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Art Has No Religion

Saturday, June 01, 2019
By Deepa Gahlot

Zaigham Imam
bInaamulhaq, Kumud Mishra, Sharib Hashmi and others
Rating: * * *

Characters in Zaigham Imam’s Nakkash, say with an air of fear or apology that the “mahaul” has changed. Which means that in Varanasi, where it was not unusual for Muslim craftsmen to work in Hindu temples for generations, religious bigotry has raised its ugly head.

Allah Rakha (Inaamulhaq) is an engraver of beautiful gold-leaf frescos, a craft that his family has been practicing for generations. Bhagwandas Vedanti (Kumud Mishra), the priest of a major temple, who has given Allah the job of decorating a Ram Mandir, does not discriminate on the basis of religion, but even he advises caution. (The names of the two noble characters mean God.) So Allah changes his appearance when he goes to the temple and returns home.

His own community has ostracized him because of his work in temples, so that his son is refused admission to the local madarsa. His only friend is rickshaw driver Samad (Sharib Hashmi), whose problem is a cantankerous father, insisting on being sent for Haj. This cheerful man is later driven to religious conservatism.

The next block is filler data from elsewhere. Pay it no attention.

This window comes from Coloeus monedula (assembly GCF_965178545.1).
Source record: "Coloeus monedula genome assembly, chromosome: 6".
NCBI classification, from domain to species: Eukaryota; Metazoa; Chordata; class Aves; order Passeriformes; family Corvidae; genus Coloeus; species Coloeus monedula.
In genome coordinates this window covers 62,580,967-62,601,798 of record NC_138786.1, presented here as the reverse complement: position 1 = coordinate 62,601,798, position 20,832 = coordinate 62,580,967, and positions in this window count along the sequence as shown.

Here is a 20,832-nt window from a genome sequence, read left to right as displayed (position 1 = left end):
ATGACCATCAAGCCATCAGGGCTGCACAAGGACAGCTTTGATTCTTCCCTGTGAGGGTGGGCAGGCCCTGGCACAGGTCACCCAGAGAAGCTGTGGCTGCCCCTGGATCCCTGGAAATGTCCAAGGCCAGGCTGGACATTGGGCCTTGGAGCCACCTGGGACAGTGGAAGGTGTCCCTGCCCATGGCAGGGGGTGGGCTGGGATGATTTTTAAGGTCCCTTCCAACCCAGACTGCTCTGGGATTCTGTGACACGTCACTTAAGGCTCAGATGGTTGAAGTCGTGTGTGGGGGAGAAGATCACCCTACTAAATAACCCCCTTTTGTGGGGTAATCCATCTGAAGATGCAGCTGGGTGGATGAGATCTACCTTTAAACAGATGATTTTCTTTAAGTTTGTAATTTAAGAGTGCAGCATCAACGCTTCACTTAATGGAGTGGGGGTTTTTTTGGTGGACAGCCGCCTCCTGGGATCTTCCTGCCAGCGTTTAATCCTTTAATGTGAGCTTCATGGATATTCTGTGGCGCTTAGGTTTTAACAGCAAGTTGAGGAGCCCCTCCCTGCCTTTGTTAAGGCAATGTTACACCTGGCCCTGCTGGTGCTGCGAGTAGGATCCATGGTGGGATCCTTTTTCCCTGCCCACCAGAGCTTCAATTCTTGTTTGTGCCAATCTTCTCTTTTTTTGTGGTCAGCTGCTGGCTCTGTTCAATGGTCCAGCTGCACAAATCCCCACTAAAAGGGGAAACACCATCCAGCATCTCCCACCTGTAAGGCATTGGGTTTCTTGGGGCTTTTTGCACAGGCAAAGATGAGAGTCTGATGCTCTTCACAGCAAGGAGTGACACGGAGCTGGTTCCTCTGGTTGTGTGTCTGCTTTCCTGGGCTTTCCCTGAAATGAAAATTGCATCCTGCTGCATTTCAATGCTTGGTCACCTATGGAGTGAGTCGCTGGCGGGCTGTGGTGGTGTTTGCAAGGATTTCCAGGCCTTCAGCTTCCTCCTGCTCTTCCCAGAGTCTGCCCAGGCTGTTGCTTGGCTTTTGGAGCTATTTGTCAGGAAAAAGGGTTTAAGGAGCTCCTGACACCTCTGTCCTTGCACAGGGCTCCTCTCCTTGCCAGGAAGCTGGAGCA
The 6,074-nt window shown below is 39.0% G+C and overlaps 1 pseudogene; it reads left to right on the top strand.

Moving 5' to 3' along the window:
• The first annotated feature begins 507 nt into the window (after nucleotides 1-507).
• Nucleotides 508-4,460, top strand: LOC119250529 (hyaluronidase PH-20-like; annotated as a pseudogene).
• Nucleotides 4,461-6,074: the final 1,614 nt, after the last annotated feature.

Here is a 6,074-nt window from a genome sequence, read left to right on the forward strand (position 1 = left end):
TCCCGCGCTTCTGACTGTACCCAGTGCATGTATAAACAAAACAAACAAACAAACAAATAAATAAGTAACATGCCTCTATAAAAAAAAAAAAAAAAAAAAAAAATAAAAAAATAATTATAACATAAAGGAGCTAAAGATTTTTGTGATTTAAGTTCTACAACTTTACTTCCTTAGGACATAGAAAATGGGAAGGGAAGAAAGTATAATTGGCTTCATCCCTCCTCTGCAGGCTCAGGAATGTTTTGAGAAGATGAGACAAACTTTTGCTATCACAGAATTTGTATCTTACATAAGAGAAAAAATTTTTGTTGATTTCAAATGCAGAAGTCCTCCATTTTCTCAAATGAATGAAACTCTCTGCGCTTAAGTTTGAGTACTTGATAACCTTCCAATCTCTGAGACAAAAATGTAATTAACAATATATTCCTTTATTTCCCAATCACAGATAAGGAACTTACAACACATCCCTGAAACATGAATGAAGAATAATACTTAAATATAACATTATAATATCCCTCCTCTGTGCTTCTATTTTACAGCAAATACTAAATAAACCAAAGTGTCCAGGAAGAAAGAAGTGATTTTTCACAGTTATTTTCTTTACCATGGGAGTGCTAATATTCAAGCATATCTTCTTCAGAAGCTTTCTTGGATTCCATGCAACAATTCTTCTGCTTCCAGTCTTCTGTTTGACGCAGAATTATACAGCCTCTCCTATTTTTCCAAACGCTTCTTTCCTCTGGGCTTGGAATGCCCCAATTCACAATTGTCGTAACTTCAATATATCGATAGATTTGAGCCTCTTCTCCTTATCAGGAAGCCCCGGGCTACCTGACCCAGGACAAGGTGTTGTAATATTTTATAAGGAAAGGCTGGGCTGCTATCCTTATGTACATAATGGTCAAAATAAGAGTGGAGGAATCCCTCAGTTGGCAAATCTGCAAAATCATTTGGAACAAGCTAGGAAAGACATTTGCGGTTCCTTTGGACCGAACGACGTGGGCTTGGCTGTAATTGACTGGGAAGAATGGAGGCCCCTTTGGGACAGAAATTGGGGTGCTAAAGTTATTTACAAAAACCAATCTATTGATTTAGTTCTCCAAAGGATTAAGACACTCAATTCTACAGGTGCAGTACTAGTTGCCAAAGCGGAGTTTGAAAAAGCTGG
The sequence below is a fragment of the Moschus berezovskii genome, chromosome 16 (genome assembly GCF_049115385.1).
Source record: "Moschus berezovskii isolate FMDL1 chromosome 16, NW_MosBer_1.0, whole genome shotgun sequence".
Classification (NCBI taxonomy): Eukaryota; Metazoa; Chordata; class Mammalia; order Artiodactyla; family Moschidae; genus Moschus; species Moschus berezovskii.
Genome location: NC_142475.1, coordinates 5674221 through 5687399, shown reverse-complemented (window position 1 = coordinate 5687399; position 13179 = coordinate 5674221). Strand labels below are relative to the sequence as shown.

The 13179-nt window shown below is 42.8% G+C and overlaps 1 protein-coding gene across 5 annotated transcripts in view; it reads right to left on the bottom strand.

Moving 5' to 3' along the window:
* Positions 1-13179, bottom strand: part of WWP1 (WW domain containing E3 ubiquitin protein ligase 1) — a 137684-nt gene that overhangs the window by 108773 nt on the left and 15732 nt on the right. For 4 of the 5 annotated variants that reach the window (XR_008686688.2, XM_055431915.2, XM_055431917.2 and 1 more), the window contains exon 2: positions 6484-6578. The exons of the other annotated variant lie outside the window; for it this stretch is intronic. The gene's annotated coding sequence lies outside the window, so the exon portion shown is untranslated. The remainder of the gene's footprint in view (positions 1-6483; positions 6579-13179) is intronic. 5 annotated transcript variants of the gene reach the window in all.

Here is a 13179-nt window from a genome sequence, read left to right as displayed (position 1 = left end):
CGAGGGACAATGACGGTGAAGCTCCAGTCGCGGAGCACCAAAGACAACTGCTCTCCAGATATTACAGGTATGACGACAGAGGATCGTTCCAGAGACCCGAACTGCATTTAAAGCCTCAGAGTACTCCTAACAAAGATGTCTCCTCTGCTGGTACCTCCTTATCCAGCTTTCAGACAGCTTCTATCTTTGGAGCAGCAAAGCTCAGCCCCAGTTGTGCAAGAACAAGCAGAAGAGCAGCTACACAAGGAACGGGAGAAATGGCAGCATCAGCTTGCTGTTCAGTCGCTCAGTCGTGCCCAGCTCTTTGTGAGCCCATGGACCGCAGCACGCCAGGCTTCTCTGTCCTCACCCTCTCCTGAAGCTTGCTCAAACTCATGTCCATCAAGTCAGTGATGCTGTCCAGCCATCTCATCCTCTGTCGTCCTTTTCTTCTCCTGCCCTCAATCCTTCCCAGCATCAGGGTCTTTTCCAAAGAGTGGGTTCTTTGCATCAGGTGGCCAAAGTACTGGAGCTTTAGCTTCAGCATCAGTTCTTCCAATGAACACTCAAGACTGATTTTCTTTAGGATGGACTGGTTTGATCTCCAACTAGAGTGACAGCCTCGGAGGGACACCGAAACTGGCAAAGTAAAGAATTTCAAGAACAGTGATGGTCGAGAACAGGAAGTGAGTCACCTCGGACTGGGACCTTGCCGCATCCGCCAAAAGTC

Around the city, the Hindutva brigade is led by political hopeful, Munna (Pawan Tiwari), who happens to be Vedanti’s son. Allah’s pride in his work and Vedanti’s belief in the excellence of his “nakkashi” are destroyed when the artisan is arrested for theft of the temple’s gold jewellery.

After establishing the characters and their connections, instead of delving deeper into the issues, the film falls back on characters uttering platitudes on religious amity, like “Bhagwan kaun hain? Allah ke bhai.”

Imam has his heart in the right place, and what the film wants to say is very important in today’s fractious times, but except for a few scenes, the somewhat contrived story is not gripping enough; instead of building up tension, it wanders off into a pointless subplot about the widower Allah Rakha’s second marriage to Sabiha (Gulki Joshi), whose feistiness in her introductory scene does not lead to anything.

The actors lift it with sincere performances, and Inaamulhaq carries off the lead role with conviction. At least the film talks sense, for which it deserves audience support.

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